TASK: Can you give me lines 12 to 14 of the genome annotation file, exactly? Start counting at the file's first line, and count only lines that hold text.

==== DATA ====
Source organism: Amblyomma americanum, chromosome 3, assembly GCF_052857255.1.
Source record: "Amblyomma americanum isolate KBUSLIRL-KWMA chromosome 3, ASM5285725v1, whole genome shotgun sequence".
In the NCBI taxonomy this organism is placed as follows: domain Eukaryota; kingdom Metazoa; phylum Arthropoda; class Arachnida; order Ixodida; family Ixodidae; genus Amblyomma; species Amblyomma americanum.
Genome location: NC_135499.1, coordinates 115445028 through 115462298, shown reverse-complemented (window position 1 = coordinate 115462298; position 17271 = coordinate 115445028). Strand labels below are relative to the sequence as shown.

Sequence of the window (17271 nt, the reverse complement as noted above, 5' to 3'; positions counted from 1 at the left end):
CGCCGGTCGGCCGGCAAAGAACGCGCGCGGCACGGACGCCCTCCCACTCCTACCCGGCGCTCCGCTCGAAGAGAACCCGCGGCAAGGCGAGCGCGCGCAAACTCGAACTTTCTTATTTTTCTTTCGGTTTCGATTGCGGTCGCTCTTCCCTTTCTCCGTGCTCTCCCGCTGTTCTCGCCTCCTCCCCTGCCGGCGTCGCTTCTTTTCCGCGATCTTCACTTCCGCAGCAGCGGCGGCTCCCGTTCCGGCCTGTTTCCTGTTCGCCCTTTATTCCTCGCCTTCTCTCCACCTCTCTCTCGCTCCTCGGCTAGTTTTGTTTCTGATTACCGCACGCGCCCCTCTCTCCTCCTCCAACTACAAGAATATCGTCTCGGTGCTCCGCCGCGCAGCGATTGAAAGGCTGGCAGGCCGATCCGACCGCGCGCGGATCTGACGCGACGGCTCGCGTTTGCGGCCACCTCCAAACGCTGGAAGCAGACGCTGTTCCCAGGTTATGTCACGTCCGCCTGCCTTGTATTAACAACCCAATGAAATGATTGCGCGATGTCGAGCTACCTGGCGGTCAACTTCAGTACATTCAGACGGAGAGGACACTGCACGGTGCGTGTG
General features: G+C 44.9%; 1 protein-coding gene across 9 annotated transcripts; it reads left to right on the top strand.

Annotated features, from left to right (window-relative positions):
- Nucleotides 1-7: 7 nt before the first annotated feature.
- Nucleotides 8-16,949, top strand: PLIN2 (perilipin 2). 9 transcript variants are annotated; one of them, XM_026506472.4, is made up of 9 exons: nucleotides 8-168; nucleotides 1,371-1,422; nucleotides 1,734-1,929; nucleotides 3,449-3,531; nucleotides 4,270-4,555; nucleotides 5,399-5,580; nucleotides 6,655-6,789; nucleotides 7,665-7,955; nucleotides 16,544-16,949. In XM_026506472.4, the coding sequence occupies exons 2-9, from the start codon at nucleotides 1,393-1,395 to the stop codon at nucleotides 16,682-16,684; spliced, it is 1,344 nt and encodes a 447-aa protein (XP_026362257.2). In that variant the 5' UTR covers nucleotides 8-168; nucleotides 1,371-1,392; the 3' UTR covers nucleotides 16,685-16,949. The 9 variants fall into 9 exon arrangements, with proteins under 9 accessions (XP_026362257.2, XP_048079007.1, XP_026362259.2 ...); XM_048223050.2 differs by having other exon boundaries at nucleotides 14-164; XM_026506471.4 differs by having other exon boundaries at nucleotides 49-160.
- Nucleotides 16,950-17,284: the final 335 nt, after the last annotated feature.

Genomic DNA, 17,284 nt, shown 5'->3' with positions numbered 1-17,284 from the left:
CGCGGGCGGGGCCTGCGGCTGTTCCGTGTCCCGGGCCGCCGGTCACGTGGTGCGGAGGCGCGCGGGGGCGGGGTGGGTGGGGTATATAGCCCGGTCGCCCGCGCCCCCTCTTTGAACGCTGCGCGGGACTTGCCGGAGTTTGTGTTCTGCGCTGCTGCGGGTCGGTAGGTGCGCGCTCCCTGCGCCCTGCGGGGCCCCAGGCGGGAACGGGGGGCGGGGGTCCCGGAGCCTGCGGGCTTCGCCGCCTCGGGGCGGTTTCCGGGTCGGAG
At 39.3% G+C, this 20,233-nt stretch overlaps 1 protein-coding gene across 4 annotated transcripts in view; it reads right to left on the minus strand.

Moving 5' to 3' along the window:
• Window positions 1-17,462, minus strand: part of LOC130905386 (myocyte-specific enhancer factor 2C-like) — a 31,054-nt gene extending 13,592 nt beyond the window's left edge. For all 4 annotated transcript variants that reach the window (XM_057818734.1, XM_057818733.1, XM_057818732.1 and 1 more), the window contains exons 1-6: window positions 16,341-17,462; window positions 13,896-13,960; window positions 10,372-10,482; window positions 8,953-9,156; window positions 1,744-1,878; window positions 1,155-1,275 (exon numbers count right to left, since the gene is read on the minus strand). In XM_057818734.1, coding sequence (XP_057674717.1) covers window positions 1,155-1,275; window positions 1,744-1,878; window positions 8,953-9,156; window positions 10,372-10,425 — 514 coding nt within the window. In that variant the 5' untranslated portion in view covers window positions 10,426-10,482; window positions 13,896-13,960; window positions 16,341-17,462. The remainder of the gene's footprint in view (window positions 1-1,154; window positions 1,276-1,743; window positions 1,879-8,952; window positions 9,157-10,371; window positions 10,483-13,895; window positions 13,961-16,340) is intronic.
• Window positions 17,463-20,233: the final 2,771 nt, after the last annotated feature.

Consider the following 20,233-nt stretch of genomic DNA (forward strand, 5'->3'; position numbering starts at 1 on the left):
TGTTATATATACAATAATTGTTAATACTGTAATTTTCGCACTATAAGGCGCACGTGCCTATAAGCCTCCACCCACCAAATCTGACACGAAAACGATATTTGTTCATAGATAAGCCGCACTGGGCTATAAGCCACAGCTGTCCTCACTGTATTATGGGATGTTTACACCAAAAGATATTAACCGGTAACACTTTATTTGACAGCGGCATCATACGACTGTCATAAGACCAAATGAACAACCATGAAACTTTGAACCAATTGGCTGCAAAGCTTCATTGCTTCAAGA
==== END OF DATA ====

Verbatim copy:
Genomic DNA, 17,284 nt, shown 5'->3' with positions numbered 1-17,284 from the left:
CGCGGGCGGGGCCTGCGGCTGTTCCGTGTCCCGGGCCGCCGGTCACGTGGTGCGGAGGCGCGCGGGGGCGGGGTGGGTGGGGTATATAGCCCGGTCGCCCGCGCCCCCTCTTTGAACGCTGCGCGGGACTTGCCGGAGTTTGTGTTCTGCGCTGCTGCGGGTCGGTAGGTGCGCGCTCCCTGCGCCCTGCGGGGCCCCAGGCGGGAACGGGGGGCGGGGGTCCCGGAGCCTGCGGGCTTCGCCGCCTCGGGGCGGTTTCCGGGTCGGAG
At 39.3% G+C, this 20,233-nt stretch overlaps 1 protein-coding gene across 4 annotated transcripts in view; it reads right to left on the minus strand.